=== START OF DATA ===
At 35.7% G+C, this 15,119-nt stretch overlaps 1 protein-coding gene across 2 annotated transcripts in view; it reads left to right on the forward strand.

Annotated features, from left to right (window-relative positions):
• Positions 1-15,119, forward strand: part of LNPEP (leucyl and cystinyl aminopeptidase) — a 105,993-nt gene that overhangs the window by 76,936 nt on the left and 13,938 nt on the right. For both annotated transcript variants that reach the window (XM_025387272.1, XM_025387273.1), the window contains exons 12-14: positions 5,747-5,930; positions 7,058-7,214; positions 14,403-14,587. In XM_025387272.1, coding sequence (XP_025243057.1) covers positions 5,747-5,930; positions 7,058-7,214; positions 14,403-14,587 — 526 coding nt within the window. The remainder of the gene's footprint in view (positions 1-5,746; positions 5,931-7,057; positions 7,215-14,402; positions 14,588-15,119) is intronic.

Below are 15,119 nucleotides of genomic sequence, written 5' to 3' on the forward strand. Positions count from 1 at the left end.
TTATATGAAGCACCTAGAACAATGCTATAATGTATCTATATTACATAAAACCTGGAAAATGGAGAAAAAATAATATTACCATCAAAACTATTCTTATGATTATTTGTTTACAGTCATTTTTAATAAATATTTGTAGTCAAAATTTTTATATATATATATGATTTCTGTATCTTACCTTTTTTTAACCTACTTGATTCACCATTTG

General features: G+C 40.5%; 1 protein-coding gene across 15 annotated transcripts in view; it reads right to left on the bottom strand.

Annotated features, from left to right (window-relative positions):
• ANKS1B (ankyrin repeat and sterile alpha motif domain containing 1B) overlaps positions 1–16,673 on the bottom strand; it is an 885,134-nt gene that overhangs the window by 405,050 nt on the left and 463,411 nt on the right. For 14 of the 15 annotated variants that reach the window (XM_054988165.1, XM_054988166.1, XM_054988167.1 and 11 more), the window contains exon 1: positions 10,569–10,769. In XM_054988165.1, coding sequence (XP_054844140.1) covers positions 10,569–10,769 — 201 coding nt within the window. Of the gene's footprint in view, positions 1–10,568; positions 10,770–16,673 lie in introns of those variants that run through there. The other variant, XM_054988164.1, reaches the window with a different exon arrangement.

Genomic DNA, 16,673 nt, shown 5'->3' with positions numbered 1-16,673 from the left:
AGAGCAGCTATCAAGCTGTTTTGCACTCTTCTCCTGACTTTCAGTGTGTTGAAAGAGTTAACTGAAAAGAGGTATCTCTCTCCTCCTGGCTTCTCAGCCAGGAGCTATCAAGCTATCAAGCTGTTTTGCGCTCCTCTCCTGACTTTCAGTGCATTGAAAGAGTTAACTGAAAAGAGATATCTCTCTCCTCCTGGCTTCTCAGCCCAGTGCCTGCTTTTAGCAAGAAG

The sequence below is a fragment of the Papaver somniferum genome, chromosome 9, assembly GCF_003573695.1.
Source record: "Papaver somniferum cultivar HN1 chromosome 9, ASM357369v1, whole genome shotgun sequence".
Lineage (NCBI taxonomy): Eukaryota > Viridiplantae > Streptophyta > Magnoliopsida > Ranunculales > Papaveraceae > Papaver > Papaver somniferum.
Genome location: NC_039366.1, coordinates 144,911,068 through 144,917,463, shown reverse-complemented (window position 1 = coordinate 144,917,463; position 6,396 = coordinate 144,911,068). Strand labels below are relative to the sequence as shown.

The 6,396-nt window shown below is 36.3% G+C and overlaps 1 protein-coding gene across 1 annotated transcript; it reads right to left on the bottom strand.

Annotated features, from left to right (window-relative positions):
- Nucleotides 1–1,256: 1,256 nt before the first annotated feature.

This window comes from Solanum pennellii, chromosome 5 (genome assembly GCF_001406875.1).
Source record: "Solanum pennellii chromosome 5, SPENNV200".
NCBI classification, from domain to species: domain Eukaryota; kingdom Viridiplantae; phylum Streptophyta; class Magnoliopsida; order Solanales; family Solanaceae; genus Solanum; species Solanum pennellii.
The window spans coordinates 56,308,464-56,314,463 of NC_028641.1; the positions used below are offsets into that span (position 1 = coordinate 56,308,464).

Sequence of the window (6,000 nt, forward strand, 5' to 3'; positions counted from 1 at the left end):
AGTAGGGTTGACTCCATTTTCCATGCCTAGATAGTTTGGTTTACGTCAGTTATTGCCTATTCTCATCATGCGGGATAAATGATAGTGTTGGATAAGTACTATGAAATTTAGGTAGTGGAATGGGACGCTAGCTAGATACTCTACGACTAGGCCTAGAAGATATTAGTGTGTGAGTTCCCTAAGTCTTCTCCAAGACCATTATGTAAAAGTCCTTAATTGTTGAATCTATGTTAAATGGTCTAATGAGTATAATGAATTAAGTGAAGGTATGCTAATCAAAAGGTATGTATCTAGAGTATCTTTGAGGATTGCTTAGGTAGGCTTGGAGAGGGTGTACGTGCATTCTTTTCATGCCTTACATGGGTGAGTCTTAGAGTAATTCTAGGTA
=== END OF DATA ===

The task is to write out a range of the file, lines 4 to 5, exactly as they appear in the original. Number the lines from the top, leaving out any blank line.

Below are 15,119 nucleotides of genomic sequence, written 5' to 3' on the forward strand. Positions count from 1 at the left end.
TTATATGAAGCACCTAGAACAATGCTATAATGTATCTATATTACATAAAACCTGGAAAATGGAGAAAAAATAATATTACCATCAAAACTATTCTTATGATTATTTGTTTACAGTCATTTTTAATAAATATTTGTAGTCAAAATTTTTATATATATATATGATTTCTGTATCTTACCTTTTTTTAACCTACTTGATTCACCATTTG